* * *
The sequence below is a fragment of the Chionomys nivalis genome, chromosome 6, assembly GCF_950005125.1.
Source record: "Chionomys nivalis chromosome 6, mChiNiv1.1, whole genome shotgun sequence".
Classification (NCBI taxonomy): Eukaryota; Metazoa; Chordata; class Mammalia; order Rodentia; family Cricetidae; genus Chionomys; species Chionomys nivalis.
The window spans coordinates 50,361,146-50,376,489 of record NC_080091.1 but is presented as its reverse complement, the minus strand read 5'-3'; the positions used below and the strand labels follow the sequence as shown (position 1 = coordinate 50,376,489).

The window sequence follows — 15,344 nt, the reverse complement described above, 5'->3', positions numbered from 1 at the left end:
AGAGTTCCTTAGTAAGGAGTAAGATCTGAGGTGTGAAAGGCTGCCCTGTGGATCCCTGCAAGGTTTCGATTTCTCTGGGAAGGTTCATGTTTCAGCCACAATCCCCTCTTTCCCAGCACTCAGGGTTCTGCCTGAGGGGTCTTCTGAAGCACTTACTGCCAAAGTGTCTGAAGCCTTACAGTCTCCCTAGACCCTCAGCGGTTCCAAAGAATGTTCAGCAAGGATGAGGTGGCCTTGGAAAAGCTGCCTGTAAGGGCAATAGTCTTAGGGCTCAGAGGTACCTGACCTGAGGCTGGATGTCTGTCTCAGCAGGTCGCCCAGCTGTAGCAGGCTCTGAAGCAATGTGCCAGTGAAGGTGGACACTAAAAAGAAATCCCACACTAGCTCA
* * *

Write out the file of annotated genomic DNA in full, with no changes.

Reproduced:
The sequence below is a fragment of the Chionomys nivalis genome, chromosome 6, assembly GCF_950005125.1.
Source record: "Chionomys nivalis chromosome 6, mChiNiv1.1, whole genome shotgun sequence".
Classification (NCBI taxonomy): Eukaryota; Metazoa; Chordata; class Mammalia; order Rodentia; family Cricetidae; genus Chionomys; species Chionomys nivalis.
The window spans coordinates 50,361,146-50,376,489 of record NC_080091.1 but is presented as its reverse complement, the minus strand read 5'-3'; the positions used below and the strand labels follow the sequence as shown (position 1 = coordinate 50,376,489).

The window sequence follows — 15,344 nt, the reverse complement described above, 5'->3', positions numbered from 1 at the left end:
AGAGTTCCTTAGTAAGGAGTAAGATCTGAGGTGTGAAAGGCTGCCCTGTGGATCCCTGCAAGGTTTCGATTTCTCTGGGAAGGTTCATGTTTCAGCCACAATCCCCTCTTTCCCAGCACTCAGGGTTCTGCCTGAGGGGTCTTCTGAAGCACTTACTGCCAAAGTGTCTGAAGCCTTACAGTCTCCCTAGACCCTCAGCGGTTCCAAAGAATGTTCAGCAAGGATGAGGTGGCCTTGGAAAAGCTGCCTGTAAGGGCAATAGTCTTAGGGCTCAGAGGTACCTGACCTGAGGCTGGATGTCTGTCTCAGCAGGTCGCCCAGCTGTAGCAGGCTCTGAAGCAATGTGCCAGTGAAGGTGGACACTAAAAAGAAATCCCACACTAGCTCA